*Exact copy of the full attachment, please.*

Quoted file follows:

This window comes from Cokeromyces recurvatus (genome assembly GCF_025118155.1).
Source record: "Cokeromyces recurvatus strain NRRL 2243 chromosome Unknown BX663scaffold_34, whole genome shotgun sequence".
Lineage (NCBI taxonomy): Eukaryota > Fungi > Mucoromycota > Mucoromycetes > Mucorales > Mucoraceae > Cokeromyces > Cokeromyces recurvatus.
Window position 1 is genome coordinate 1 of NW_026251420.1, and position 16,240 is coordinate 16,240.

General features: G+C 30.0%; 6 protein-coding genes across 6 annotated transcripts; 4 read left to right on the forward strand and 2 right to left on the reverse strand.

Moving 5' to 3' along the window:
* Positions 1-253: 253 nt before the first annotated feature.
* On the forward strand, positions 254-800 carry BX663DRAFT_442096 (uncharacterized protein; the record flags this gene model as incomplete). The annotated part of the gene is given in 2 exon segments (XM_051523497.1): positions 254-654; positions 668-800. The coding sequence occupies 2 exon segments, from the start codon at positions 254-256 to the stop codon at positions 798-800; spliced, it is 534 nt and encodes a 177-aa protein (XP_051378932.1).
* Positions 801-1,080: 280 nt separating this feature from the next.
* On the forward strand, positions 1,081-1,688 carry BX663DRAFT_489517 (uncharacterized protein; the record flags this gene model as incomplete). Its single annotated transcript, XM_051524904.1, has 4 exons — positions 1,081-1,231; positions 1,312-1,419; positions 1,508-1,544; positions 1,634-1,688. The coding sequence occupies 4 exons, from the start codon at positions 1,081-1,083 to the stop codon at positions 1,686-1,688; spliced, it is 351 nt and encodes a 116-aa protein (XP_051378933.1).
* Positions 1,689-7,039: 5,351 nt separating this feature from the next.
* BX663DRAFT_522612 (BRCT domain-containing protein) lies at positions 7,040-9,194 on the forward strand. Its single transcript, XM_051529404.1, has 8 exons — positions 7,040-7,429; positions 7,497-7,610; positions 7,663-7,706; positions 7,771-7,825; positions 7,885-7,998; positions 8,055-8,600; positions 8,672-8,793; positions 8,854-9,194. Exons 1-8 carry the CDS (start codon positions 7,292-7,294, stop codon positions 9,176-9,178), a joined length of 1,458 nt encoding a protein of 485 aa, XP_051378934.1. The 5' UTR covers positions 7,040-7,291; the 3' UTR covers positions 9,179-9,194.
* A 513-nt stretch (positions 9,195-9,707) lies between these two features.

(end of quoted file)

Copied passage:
This window comes from Cokeromyces recurvatus (genome assembly GCF_025118155.1).
Source record: "Cokeromyces recurvatus strain NRRL 2243 chromosome Unknown BX663scaffold_34, whole genome shotgun sequence".
Lineage (NCBI taxonomy): Eukaryota > Fungi > Mucoromycota > Mucoromycetes > Mucorales > Mucoraceae > Cokeromyces > Cokeromyces recurvatus.
Window position 1 is genome coordinate 1 of NW_026251420.1, and position 16,240 is coordinate 16,240.

General features: G+C 30.0%; 6 protein-coding genes across 6 annotated transcripts; 4 read left to right on the forward strand and 2 right to left on the reverse strand.

Moving 5' to 3' along the window:
* Positions 1-253: 253 nt before the first annotated feature.
* On the forward strand, positions 254-800 carry BX663DRAFT_442096 (uncharacterized protein; the record flags this gene model as incomplete). The annotated part of the gene is given in 2 exon segments (XM_051523497.1): positions 254-654; positions 668-800. The coding sequence occupies 2 exon segments, from the start codon at positions 254-256 to the stop codon at positions 798-800; spliced, it is 534 nt and encodes a 177-aa protein (XP_051378932.1).
* Positions 801-1,080: 280 nt separating this feature from the next.
* On the forward strand, positions 1,081-1,688 carry BX663DRAFT_489517 (uncharacterized protein; the record flags this gene model as incomplete). Its single annotated transcript, XM_051524904.1, has 4 exons — positions 1,081-1,231; positions 1,312-1,419; positions 1,508-1,544; positions 1,634-1,688. The coding sequence occupies 4 exons, from the start codon at positions 1,081-1,083 to the stop codon at positions 1,686-1,688; spliced, it is 351 nt and encodes a 116-aa protein (XP_051378933.1).
* Positions 1,689-7,039: 5,351 nt separating this feature from the next.
* BX663DRAFT_522612 (BRCT domain-containing protein) lies at positions 7,040-9,194 on the forward strand. Its single transcript, XM_051529404.1, has 8 exons — positions 7,040-7,429; positions 7,497-7,610; positions 7,663-7,706; positions 7,771-7,825; positions 7,885-7,998; positions 8,055-8,600; positions 8,672-8,793; positions 8,854-9,194. Exons 1-8 carry the CDS (start codon positions 7,292-7,294, stop codon positions 9,176-9,178), a joined length of 1,458 nt encoding a protein of 485 aa, XP_051378934.1. The 5' UTR covers positions 7,040-7,291; the 3' UTR covers positions 9,179-9,194.
* A 513-nt stretch (positions 9,195-9,707) lies between these two features.